For several decades, every time legislators cut federal and state budgets, agricultural research and Extension programs bled a little, losing a program here, an employee there, or a needed piece of equipment or facility somewhere else. By the mid-1980s, agricultural colleges had to scrounge for funds to augment state and federal money that no longer fully supported demands for both basic and applied research. Industry helped, but research still needed a system to assure credibility, funds with no strings attached.
Most institutions continue to look. But a group of Northeast Texas farmers, concerned that unique conditions in their area would generate little research funding, decided to create an entity to determine research and educational needs and develop a means to help finance special projects.
In 1987, we founded Cereal Crops Research Incorporated (CCRI) and began working with scientists at nearby East Texas State University (now Texas A&M University-Commerce) and Texas AgriLife Extension. We formed a 501c3 non-profit corporation designed to foster cooperation between Texas A&M University-Commerce, Texas AgriLife Extension, County Government, and more recently, Texas AgriLife Research, for the betterment of taxpayers and young people in Northeast Texas.
According to agribusiness leaders, there is no organization quite like CCRI anywhere in the United States. To date, CCRI has generated over a million dollars to support the collaborative effort. CCRI hopes to establish a model program that can be used to stabilize funding for universities and agencies across the United States. Ourarticles of incorporation state that CCRI has two primary objectives: 1) to provide financial support for locally relevant applied agricultural research, and 2) to demonstrate management techniques on a field scale that have been proven in small plot research trials. In 1996, we developed a vision statement that expanded our mission. In it we stated the following goals:
1. CCRI dreams of being able to support active research in all applicable areas of crop production in this region. This means having all of the necessary staff, helpers, and finances to address the pressing problems. CCRI’s goal is to be able to help every crop producer in the region receive an answer to hisor herquestions.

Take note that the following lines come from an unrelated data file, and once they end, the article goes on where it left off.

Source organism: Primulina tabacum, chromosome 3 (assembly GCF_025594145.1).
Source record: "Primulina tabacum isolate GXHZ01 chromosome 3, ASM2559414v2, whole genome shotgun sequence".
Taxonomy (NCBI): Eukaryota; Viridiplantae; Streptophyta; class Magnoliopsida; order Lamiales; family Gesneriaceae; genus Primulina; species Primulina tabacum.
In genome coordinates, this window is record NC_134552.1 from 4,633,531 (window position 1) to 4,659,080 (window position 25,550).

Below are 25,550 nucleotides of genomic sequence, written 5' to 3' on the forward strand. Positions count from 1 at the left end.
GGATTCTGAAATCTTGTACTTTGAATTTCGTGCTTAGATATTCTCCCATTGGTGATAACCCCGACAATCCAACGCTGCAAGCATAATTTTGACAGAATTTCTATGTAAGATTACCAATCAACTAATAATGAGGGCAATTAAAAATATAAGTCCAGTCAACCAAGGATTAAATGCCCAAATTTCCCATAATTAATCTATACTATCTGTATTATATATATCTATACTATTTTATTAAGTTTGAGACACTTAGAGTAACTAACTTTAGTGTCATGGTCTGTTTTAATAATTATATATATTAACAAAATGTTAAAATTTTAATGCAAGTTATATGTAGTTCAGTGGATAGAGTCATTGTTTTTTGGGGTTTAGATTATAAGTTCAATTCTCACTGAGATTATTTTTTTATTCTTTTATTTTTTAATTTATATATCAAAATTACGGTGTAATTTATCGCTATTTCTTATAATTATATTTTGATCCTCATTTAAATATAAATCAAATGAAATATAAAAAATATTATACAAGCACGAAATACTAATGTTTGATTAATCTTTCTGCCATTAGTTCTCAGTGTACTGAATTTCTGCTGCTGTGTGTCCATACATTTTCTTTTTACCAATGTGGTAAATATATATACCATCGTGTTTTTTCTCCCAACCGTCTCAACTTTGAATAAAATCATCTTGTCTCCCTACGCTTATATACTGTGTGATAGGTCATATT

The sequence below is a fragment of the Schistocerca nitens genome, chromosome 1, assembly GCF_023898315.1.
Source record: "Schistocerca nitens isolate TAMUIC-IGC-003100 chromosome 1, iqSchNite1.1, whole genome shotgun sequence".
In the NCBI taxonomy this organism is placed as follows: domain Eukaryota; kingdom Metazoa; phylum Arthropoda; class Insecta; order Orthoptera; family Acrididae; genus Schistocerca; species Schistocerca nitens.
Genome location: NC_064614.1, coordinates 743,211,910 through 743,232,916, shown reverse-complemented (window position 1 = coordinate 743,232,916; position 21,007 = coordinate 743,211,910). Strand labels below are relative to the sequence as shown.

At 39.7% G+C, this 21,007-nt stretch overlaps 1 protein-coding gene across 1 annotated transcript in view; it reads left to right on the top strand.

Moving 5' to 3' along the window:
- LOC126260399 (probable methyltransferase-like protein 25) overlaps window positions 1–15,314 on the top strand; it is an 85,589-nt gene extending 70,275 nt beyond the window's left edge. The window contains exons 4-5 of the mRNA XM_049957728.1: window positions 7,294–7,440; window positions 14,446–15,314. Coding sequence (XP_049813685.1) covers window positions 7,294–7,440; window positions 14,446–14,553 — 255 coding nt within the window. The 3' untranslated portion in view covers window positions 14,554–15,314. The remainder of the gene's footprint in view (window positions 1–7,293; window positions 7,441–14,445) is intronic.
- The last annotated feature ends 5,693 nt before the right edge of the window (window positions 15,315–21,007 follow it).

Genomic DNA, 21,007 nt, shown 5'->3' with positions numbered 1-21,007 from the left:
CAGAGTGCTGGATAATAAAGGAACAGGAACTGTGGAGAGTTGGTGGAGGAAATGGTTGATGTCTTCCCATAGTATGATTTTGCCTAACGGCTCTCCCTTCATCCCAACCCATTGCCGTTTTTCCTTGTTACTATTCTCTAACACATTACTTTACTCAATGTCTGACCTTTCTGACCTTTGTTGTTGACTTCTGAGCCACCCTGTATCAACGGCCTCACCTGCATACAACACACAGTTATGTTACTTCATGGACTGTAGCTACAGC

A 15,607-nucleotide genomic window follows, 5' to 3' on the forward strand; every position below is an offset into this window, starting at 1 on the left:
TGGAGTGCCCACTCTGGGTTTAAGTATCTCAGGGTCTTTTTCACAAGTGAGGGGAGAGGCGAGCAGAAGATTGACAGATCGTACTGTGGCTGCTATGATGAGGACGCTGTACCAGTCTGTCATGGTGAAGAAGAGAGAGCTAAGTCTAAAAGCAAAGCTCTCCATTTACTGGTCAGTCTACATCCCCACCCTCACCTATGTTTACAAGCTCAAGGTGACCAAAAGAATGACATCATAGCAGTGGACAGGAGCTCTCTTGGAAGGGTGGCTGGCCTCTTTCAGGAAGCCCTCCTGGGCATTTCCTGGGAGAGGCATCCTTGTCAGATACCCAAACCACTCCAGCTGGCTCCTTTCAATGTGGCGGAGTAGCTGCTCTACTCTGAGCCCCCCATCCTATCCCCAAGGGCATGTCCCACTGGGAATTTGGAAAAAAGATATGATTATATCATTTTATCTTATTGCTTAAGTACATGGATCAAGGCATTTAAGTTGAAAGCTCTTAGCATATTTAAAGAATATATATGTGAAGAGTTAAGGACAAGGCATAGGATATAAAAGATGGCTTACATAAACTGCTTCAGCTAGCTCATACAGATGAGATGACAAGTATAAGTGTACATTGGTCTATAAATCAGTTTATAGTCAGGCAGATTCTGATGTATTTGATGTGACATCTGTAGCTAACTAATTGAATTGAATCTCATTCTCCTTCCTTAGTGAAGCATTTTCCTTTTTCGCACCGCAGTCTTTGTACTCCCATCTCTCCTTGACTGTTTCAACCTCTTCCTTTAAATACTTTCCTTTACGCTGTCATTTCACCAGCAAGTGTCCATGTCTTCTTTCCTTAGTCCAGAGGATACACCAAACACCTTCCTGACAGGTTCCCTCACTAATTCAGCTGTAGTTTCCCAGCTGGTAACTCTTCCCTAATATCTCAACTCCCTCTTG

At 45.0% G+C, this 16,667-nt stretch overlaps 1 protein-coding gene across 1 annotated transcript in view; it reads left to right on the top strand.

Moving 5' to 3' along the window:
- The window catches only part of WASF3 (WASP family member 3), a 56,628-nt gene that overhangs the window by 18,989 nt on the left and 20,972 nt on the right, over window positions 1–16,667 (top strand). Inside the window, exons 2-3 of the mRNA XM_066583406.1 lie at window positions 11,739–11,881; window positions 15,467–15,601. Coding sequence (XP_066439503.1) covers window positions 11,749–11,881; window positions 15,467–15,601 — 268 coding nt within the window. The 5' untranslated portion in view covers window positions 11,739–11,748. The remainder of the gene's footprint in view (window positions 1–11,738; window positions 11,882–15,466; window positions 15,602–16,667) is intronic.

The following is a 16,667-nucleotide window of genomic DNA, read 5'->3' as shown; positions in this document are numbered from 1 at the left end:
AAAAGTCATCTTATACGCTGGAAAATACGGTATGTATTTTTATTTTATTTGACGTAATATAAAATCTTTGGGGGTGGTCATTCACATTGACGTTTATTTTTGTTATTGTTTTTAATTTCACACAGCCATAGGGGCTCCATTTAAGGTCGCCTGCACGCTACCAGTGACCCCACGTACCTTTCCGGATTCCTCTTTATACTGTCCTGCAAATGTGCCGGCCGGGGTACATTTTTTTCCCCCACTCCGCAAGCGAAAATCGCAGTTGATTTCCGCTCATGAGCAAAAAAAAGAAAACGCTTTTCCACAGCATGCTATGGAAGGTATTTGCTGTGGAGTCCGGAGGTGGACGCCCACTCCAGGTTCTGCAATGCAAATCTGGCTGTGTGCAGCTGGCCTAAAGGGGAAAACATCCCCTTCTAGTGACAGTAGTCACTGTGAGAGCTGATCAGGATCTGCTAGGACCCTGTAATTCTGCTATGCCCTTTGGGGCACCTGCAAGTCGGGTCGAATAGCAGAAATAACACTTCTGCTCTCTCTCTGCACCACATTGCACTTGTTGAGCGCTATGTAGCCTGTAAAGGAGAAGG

2. CCRI wants to be involved in the education of our young people. The Directors visualize: a) involvement in graduate and undergraduate research projects, b) providing the opportunity for valuable, applied, “hands on” experience, c) creating student employment opportunities.
3. CCRI is committed to helping develop young people who have a positive image and a functional knowledge of agricultural production. We believe these young people will have a better opportunity to become successful producers, find employment in the associated industries, and provide the agricultural leadership for tomorrow.
Four years ago, CCRI aggressively pursued an expanded partnership with Texas AgriLife Research, and helped facilitate relocation of AgriLife Research personnel to the Texas A&M University-Commerce campus. Texas AgriLife Research is now an integral part of the overall program.
CCRI, in collaboration with other agricultural leaders across the region, is aggressively pursuing opportunities to further expand the partnership. We visualize a research farm and facilities near the Commerce campus for enhanced scientific research and educational opportunities for both graduate and undergraduate students. We are also encouraging the development of shared faculty positions to address both agricultural research and educational needs of the region, and are willing to help by suggesting areas of critical need.
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Why This Program Makes Sense
A clear message is being sent from legislators in both state and federal offices – produce relevant, cost effective programs that more effectively serve the taxpayers or face severe program cuts or program termination. We believe the future of agricultural research, teaching, and Extension programs will be based on a heavy reliance on public-private partnerships. All single source funding programs will be at risk as legislators ponder drastic cuts to balance budgets.
Our partnership can serve as a model for the public-private partnership concept. By combining public and private funds we can leverage monies to solve local problems and spur economic development in the region. No single agency has to foot the bill and we can get the maximum impact for the dollar.
Following is a summary of the contributions of each partner:
|Texas A&M University-Commerce||2.1 positions (including cost shared technician position), facilities, equipment|
|Texas AgriLife Extension||1.4 positions, equipment|
|Cereal Crops Research Inc.||200,000 in financial support (approximately $50,000 annually), cost shared technician position, equipment, product donations, leased farm for research activities and student research and educational opportunities, political support from state and federal legislators|
|Texas AgriLife Research||Scientist support, equipment|
|Agricultural Industry (corporate and commodity association support)||$50,000 grant support annually|
|Hunt County Commissioners Court||Cost shared technician position|